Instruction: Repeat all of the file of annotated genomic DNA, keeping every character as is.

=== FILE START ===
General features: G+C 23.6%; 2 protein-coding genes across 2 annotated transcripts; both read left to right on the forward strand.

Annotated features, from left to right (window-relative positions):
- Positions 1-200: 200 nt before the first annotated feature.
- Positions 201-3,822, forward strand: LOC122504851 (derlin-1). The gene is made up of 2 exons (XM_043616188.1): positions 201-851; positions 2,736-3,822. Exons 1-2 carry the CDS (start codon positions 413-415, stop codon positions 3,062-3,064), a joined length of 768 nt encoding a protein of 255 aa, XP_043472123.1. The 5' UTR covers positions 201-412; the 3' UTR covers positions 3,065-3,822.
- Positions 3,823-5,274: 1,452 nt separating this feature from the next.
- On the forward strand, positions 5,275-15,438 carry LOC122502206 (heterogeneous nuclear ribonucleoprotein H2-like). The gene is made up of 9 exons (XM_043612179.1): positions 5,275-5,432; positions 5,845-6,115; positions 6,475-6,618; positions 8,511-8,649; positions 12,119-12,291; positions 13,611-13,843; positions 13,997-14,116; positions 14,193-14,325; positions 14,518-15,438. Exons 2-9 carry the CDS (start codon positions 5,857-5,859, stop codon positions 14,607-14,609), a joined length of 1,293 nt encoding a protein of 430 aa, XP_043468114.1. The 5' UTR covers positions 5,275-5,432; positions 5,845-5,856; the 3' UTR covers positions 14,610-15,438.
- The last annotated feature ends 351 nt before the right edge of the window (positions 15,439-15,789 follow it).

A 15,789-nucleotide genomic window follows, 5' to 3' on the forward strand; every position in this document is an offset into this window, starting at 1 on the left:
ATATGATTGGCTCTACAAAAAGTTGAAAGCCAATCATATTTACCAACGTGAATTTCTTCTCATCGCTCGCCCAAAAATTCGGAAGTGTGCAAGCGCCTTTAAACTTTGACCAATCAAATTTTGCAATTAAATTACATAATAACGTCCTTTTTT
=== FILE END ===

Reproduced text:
General features: G+C 23.6%; 2 protein-coding genes across 2 annotated transcripts; both read left to right on the forward strand.

Annotated features, from left to right (window-relative positions):
- Positions 1-200: 200 nt before the first annotated feature.
- Positions 201-3,822, forward strand: LOC122504851 (derlin-1). The gene is made up of 2 exons (XM_043616188.1): positions 201-851; positions 2,736-3,822. Exons 1-2 carry the CDS (start codon positions 413-415, stop codon positions 3,062-3,064), a joined length of 768 nt encoding a protein of 255 aa, XP_043472123.1. The 5' UTR covers positions 201-412; the 3' UTR covers positions 3,065-3,822.
- Positions 3,823-5,274: 1,452 nt separating this feature from the next.
- On the forward strand, positions 5,275-15,438 carry LOC122502206 (heterogeneous nuclear ribonucleoprotein H2-like). The gene is made up of 9 exons (XM_043612179.1): positions 5,275-5,432; positions 5,845-6,115; positions 6,475-6,618; positions 8,511-8,649; positions 12,119-12,291; positions 13,611-13,843; positions 13,997-14,116; positions 14,193-14,325; positions 14,518-15,438. Exons 2-9 carry the CDS (start codon positions 5,857-5,859, stop codon positions 14,607-14,609), a joined length of 1,293 nt encoding a protein of 430 aa, XP_043468114.1. The 5' UTR covers positions 5,275-5,432; positions 5,845-5,856; the 3' UTR covers positions 14,610-15,438.
- The last annotated feature ends 351 nt before the right edge of the window (positions 15,439-15,789 follow it).

A 15,789-nucleotide genomic window follows, 5' to 3' on the forward strand; every position in this document is an offset into this window, starting at 1 on the left:
ATATGATTGGCTCTACAAAAAGTTGAAAGCCAATCATATTTACCAACGTGAATTTCTTCTCATCGCTCGCCCAAAAATTCGGAAGTGTGCAAGCGCCTTTAAACTTTGACCAATCAAATTTTGCAATTAAATTACATAATAACGTCCTTTTTT